How to Write Great Emails

On Monday I was at a Mastermind meeting in the offices of Ryan Deiss and Perry Belcher, and Ryan made an admission.

“Our sales are mostly email based.” Then he corrected himself, “No, wait, what am I saying. Our sales are 100% email based.”

That goes for most of the top website business owners. Most people’s businesses depend on the ability to write great emails that persuade readers to take action and buy a product, or join a list, or take action of some kind.

I even use emails to get folks to enter a giveaway contest, like I did here:


Other emails, like my personal note last week, moved many readers to tears.

I wasn’t trying to make anyone cry…but words can be so powerful.

Words can change people’s lives.

Simple emails can inspire strangers to do great things.

It’s amazing if you think about it.

And it’s a darn good incentive to get good at writing emails.

Being able to write great, persuasive emails can make-or-break your chances at online success.

Fortunately, EVERYONE can get good at this.

After all, surely you’ve sent a friend or family member an email that has persuaded them to do something.

Perhaps you’ve even sent an email that saved your relationship with someone…or got you a job…or inspired a family member.

Writing that type of email in your business is hardly any different.

So if you’re struggling and you tend to write ineffective, ‘corporate’
style emails to your readers, just use these tips and you’ll dramatically improve your email writing with practice.

1) Stop writing those corporate-style emails and start writing to a friend.

2) Narrow your list of 90 or 900 or 9000 readers to just one.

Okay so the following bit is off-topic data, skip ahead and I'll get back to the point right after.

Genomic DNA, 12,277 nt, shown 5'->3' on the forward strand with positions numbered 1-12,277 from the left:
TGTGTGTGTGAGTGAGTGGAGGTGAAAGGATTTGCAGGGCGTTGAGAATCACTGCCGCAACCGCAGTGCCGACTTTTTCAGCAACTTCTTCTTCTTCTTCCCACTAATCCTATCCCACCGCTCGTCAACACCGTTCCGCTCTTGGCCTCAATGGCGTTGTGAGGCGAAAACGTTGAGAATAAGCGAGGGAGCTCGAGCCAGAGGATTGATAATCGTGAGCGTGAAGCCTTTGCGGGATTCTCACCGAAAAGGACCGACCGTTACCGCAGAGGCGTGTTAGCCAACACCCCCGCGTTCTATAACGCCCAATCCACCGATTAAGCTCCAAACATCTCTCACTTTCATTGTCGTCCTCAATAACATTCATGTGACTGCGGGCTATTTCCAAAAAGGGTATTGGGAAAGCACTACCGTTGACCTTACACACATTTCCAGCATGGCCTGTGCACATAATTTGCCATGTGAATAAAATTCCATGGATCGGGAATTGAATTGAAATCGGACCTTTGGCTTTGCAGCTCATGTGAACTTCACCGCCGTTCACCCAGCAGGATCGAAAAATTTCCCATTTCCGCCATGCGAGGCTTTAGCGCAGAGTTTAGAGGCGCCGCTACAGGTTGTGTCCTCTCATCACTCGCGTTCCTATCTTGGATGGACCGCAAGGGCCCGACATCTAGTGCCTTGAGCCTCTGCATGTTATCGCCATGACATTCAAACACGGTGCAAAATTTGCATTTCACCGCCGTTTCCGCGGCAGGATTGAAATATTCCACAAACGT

3) Know your readers…know your best reader…the one you connect with the most.

4) Write to that reader like you are writing to a friend.

5) Identify 10 of the most important lessons you want to teach that friend, and then create short 500 word emails that teach that lesson via story format.

It’s that simple.

Your readers will thank you for it, and this approach will be much, much easier than writing formal memo’s.

Oh, and there’s one more thing.

As I mentioned, you’ll have to practice. And you’ll need to model the masters.

To model the masters, sign up for the following email newsletters:
– Joel Marions
– Matt Furey’s
– Bedros Keuilian
– Ryan Deiss

Now about that practicing…

I am approaching the so called 10,000 hour mark for mastery.

I have a spreadsheet that I started keeping back in January of 2004. Every line contains…

– headline of email sent
– date sent
– number sent
– number of opens
– number of sales

It is now at 3643 entries. One for every email I’ve sent in the past 7.5 years.

That spreadsheet is worth well over 1 Million dollars to me because of all the lessons that are in it.

Start your own. Start tracking. Start testing. Start practicing.

Bottom line:

To get good at writing emails, do these things:

1) Write to a friend
2) Study the masters
3) Practice, track your responses, and test new methods

Bonus tip 1: Read Dan Kennedy’s “Ultimate Sales Letter” – sure it was written for long copy salesletters, but many of the principles hold true for email as well

Bonus tip 2:  The headline is really, really important. If you don’t have a good headline, you won’t get a lot of people to open the email. If no one opens the email, it doesn’t matter how good the copy is. You’ll quickly notice the masters are just as good at writing headlines as they are at persuading you in their emails.

Bonus tip 3: If you ever get a chance to see one of the masters speak at a seminar, don’t miss it. If you’re in the fitness industry, you’ll want to attend Bedros’ event in Las Vegas this month.

See you there,

Craig Ballantyne

We don’t always win. But if we fight the good fight, we stay strong, and we keep moving towards our goals. Never quit.